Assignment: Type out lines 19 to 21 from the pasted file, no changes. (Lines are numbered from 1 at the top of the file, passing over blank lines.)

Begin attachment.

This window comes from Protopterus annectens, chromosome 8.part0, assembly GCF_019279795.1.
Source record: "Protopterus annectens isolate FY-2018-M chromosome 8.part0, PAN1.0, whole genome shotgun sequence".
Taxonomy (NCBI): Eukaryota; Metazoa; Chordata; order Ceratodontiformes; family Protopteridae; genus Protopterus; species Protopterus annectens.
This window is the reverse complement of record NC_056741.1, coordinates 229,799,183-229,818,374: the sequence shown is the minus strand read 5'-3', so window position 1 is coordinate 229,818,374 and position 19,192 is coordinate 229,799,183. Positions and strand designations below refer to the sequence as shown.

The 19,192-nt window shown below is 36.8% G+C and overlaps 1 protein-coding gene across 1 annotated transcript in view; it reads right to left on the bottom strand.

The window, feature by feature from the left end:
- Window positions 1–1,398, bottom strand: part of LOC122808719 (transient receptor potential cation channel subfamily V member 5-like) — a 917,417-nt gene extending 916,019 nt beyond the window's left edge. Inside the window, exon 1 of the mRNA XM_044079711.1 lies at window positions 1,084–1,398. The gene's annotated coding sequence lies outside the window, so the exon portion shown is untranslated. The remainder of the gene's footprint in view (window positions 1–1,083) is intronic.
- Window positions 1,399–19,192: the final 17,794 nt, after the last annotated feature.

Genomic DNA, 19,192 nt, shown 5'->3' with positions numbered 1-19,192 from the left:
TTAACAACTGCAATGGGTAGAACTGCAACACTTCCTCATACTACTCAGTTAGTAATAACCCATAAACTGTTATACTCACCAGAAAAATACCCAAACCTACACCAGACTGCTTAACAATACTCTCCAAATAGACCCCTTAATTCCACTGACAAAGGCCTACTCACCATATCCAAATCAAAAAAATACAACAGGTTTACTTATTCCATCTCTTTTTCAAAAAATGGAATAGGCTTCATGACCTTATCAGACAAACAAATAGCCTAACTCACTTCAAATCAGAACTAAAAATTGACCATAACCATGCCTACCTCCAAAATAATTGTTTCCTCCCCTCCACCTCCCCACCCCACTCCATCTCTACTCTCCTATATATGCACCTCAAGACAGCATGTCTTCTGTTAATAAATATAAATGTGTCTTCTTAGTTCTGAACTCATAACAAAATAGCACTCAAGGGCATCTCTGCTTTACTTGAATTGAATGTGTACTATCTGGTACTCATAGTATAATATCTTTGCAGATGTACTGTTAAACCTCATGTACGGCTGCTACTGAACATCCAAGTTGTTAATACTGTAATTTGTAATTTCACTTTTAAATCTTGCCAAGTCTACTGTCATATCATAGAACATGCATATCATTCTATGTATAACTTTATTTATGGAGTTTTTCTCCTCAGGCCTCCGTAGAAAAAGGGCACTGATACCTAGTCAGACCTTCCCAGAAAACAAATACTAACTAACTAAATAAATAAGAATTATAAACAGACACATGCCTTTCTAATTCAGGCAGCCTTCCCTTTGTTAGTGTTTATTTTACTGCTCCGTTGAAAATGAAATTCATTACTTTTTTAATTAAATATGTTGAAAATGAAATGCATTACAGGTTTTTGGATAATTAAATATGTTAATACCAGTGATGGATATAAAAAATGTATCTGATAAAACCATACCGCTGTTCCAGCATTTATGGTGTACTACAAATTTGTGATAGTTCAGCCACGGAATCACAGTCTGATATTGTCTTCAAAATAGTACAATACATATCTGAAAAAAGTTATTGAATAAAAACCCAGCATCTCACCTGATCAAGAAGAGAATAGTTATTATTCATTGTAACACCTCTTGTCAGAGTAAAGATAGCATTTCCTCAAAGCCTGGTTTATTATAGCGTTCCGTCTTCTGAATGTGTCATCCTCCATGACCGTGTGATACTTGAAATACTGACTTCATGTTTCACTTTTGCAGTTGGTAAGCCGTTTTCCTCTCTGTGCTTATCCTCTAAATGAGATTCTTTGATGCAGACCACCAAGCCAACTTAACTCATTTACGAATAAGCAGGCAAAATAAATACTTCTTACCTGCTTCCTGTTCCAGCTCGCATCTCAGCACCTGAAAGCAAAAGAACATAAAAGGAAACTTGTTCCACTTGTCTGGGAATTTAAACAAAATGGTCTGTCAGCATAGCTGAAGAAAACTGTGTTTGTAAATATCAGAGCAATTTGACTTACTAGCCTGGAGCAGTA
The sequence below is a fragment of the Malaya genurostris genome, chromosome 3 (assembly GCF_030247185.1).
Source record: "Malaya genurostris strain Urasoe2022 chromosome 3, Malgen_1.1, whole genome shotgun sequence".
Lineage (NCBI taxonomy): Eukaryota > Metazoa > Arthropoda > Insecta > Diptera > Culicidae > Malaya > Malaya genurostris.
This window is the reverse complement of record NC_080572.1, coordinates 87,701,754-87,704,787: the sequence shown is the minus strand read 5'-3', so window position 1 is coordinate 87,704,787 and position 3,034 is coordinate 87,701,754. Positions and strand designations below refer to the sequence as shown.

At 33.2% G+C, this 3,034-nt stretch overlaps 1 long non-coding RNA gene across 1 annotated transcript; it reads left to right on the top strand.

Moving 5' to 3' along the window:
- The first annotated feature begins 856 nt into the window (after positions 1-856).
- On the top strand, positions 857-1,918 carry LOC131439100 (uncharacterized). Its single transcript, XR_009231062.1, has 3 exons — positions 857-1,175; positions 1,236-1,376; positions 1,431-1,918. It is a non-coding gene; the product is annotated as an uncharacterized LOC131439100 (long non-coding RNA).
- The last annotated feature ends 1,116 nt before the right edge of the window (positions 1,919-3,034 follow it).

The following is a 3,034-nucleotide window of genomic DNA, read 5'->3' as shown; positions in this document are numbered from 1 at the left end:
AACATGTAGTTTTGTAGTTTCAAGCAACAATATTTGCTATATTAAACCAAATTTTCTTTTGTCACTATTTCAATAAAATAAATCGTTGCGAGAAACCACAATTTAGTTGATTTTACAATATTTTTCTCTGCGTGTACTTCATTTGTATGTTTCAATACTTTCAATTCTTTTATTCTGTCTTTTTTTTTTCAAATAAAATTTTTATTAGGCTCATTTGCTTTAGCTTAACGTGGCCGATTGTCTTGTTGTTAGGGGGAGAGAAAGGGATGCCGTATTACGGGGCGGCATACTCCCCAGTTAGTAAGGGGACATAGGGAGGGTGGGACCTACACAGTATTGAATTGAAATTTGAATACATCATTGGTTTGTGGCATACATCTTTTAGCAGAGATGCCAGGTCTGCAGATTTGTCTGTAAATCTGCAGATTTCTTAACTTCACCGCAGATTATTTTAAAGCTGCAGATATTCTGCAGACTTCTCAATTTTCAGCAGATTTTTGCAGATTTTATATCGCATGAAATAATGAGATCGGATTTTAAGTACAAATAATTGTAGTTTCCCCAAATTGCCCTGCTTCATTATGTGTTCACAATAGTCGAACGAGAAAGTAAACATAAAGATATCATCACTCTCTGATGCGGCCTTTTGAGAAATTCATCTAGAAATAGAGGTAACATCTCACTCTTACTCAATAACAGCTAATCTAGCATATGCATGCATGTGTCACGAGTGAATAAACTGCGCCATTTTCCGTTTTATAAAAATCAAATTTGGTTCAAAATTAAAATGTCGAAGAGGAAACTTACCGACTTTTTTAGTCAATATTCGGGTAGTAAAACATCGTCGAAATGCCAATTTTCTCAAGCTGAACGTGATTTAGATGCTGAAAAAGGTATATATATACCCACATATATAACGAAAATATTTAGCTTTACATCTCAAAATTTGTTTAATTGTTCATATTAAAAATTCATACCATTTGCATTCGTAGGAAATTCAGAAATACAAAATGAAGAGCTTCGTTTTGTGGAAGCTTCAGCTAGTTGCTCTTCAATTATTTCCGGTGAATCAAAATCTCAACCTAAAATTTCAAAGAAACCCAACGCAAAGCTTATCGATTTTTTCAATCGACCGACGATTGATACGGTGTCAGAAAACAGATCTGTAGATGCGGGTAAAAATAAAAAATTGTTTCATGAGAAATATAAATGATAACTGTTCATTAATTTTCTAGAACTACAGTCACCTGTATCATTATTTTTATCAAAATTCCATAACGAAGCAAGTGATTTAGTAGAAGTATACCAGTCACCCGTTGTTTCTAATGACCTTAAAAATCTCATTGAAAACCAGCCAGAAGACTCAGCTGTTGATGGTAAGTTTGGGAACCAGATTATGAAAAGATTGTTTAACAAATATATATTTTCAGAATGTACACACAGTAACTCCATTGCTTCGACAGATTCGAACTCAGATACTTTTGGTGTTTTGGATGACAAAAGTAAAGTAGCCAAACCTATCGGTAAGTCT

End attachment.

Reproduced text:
- The last annotated feature ends 1,116 nt before the right edge of the window (positions 1,919-3,034 follow it).

The following is a 3,034-nucleotide window of genomic DNA, read 5'->3' as shown; positions in this document are numbered from 1 at the left end:
AACATGTAGTTTTGTAGTTTCAAGCAACAATATTTGCTATATTAAACCAAATTTTCTTTTGTCACTATTTCAATAAAATAAATCGTTGCGAGAAACCACAATTTAGTTGATTTTACAATATTTTTCTCTGCGTGTACTTCATTTGTATGTTTCAATACTTTCAATTCTTTTATTCTGTCTTTTTTTTTTCAAATAAAATTTTTATTAGGCTCATTTGCTTTAGCTTAACGTGGCCGATTGTCTTGTTGTTAGGGGGAGAGAAAGGGATGCCGTATTACGGGGCGGCATACTCCCCAGTTAGTAAGGGGACATAGGGAGGGTGGGACCTACACAGTATTGAATTGAAATTTGAATACATCATTGGTTTGTGGCATACATCTTTTAGCAGAGATGCCAGGTCTGCAGATTTGTCTGTAAATCTGCAGATTTCTTAACTTCACCGCAGATTATTTTAAAGCTGCAGATATTCTGCAGACTTCTCAATTTTCAGCAGATTTTTGCAGATTTTATATCGCATGAAATAATGAGATCGGATTTTAAGTACAAATAATTGTAGTTTCCCCAAATTGCCCTGCTTCATTATGTGTTCACAATAGTCGAACGAGAAAGTAAACATAAAGATATCATCACTCTCTGATGCGGCCTTTTGAGAAATTCATCTAGAAATAGAGGTAACATCTCACTCTTACTCAATAACAGCTAATCTAGCATATGCATGCATGTGTCACGAGTGAATAAACTGCGCCATTTTCCGTTTTATAAAAATCAAATTTGGTTCAAAATTAAAATGTCGAAGAGGAAACTTACCGACTTTTTTAGTCAATATTCGGGTAGTAAAACATCGTCGAAATGCCAATTTTCTCAAGCTGAACGTGATTTAGATGCTGAAAAAGGTATATATATACCCACATATATAACGAAAATATTTAGCTTTACATCTCAAAATTTGTTTAATTGTTCATATTAAAAATTCATACCATTTGCATTCGTAGGAAATTCAGAAATACAAAATGAAGAGCTTCGTTTTGTGGAAGCTTCAGCTAGTTGCTCTTCAATTATTTCCGGTGAATCAAAATCTCAACCTAAAATTTCAAAGAAACCCAACGCAAAGCTTATCGATTTTTTCAATCGACCGACGATTGATACGGTGTCAGAAAACAGATCTGTAGATGCGGGTAAAAATAAAAAATTGTTTCATGAGAAATATAAATGATAACTGTTCATTAATTTTCTAGAACTACAGTCACCTGTATCATTATTTTTATCAAAATTCCATAACGAAGCAAGTGATTTAGTAGAAGTATACCAGTCACCCGTTGTTTCTAATGACCTTAAAAATCTCATTGAAAACCAGCCAGAAGACTCAGCTGTTGATGGTAAGTTTGGGAACCAGATTATGAAAAGATTGTTTAACAAATATATATTTTCAGAATGTACACACAGTAACTCCATTGCTTCGACAGATTCGAACTCAGATACTTTTGGTGTTTTGGATGACAAAAGTAAAGTAGCCAAACCTATCGGTAAGTCT